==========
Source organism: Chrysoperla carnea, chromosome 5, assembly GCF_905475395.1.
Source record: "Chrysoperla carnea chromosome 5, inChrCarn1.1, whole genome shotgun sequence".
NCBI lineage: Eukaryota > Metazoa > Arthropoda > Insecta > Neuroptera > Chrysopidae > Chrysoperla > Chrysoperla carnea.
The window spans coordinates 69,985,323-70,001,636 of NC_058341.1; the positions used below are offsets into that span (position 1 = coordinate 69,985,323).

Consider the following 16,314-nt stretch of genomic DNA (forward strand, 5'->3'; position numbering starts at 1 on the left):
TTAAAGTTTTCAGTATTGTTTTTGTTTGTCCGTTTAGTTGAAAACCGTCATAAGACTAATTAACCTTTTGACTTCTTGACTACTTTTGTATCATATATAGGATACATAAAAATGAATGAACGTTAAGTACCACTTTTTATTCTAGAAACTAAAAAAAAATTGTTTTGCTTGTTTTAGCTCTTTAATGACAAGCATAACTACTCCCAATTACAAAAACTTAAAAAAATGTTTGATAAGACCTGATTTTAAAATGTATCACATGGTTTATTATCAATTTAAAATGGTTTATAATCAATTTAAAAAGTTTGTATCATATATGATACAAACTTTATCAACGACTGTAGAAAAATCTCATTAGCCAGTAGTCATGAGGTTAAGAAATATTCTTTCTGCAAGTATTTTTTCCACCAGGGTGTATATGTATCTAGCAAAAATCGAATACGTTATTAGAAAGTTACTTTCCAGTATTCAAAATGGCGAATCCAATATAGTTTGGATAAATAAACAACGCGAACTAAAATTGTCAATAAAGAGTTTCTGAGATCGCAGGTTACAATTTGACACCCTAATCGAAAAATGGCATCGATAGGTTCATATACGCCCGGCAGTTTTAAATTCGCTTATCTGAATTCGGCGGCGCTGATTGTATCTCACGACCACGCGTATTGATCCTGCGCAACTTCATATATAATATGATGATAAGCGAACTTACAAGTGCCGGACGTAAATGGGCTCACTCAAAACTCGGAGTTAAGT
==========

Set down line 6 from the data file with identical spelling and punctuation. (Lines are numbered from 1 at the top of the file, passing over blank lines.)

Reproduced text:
TTAAAGTTTTCAGTATTGTTTTTGTTTGTCCGTTTAGTTGAAAACCGTCATAAGACTAATTAACCTTTTGACTTCTTGACTACTTTTGTATCATATATAGGATACATAAAAATGAATGAACGTTAAGTACCACTTTTTATTCTAGAAACTAAAAAAAAATTGTTTTGCTTGTTTTAGCTCTTTAATGACAAGCATAACTACTCCCAATTACAAAAACTTAAAAAAATGTTTGATAAGACCTGATTTTAAAATGTATCACATGGTTTATTATCAATTTAAAATGGTTTATAATCAATTTAAAAAGTTTGTATCATATATGATACAAACTTTATCAACGACTGTAGAAAAATCTCATTAGCCAGTAGTCATGAGGTTAAGAAATATTCTTTCTGCAAGTATTTTTTCCACCAGGGTGTATATGTATCTAGCAAAAATCGAATACGTTATTAGAAAGTTACTTTCCAGTATTCAAAATGGCGAATCCAATATAGTTTGGATAAATAAACAACGCGAACTAAAATTGTCAATAAAGAGTTTCTGAGATCGCAGGTTACAATTTGACACCCTAATCGAAAAATGGCATCGATAGGTTCATATACGCCCGGCAGTTTTAAATTCGCTTATCTGAATTCGGCGGCGCTGATTGTATCTCACGACCACGCGTATTGATCCTGCGCAACTTCATATATAATATGATGATAAGCGAACTTACAAGTGCCGGACGTAAATGGGCTCACTCAAAACTCGGAGTTAAGT